Up to 3.7 million pensioners who previously received a free TV licence will now have to pay for it.
The BBC will scrap blanket free licences for over-75s, but households with one person who receives Pension Credit will still be eligible.
The BBC said “fairness” was at the heart of the ruling, which comes into force in June 2020.
It follows a consultation with 190,000 people, of which 52% were in favour of reforming or abolishing free licences.
According to the BBC, around 900,000 households are claiming Pension Credit, which is is a non-taxable weekly top up for pensioners based on a person’s income.
The number of households which could be eligible to apply for Pension Credit could number 1.5 million by 2020.
The BBC Board said it was the “fairest option to help the poorest pensioners”.
BBC chairman David Clementi said it had been a “very difficult decision”.
“We think it’s fair to those over 75 but also to all our audiences for whom there was no appetite for the level of cuts that would have been necessary if the concession had been extended,” he added.
“There are people for whom this will be unwelcome news, who have not paid until now but will do so.
“We know we have a loyal audience over the age of 75 and we think many of them will understand the difficult position we are in.”
Analysis by David Sillito, media correspondent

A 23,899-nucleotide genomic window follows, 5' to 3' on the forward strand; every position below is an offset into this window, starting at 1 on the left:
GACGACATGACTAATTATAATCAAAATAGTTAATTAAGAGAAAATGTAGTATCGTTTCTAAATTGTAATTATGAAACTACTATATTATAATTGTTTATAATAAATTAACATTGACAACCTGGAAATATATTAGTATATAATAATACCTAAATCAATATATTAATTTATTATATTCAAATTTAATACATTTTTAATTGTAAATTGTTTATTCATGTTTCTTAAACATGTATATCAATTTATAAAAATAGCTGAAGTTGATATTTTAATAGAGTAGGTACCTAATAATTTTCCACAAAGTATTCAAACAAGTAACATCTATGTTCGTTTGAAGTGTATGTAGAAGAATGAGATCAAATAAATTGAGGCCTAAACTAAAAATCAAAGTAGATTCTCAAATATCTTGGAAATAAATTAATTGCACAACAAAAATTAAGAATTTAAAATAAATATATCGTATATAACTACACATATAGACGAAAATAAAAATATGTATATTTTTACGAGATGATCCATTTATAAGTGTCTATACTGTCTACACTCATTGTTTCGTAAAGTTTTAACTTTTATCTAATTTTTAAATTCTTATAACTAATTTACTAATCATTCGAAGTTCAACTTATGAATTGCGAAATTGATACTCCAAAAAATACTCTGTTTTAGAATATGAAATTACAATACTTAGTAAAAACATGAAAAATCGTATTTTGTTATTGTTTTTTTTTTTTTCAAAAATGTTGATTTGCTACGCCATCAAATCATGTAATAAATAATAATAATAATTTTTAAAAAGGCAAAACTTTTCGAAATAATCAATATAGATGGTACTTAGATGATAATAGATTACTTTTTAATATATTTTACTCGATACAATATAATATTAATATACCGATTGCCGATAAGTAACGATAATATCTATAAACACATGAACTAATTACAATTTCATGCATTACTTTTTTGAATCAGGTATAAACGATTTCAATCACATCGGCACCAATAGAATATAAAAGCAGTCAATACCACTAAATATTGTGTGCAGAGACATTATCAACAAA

Free licences were given to the over-75s as part of a Government programme to reduce pensioner poverty. Fifteen years later that Government funding was cut.
Ever since then, the BBC has been pondering if it can afford to take on the bill. It’s a cost that’s rising every year as the number of pensioners continues to grow. In 2020 it’s estimated there will be around 4.6 million households eligible for the over-75s scheme.
This then is a compromise, around a third of the cost will be born by the BBC and two thirds passed on to ‘wealthier’ pensioners. The elderly are by far the biggest consumers of the BBC’s output, the average age of BBC TV’s audience is now over 62, the question is how far younger licence fee payers should subsidise these older viewers.
As consumption of traditional TV by younger viewers continues to drop there could well be questions about why they are being expected to pay for a service that the heaviest users get for free.
Free licences were first introduced by then-Culture Secretary Chris Smith in 2000 at the same time as half-price licences for the visually impaired.
In 2015, the government announced the BBC would take over the cost of providing free licences for over-75s by 2020 as part of the fee settlement.
The cost was expected to total £745 million – a fifth of the BBC’s current budget by 2021/22.
The new scheme will cost the BBC around £250 million by 2021/22 depending on the take-up.
The BBC’s consultation was announced in November last year. Nearly half of respondents (48%) said they were in favour of continuing concessions to over 75s.
Thirty-seven percent were in favour of reforming the current rules with 15% in favour of scrapping concessions of over 75s.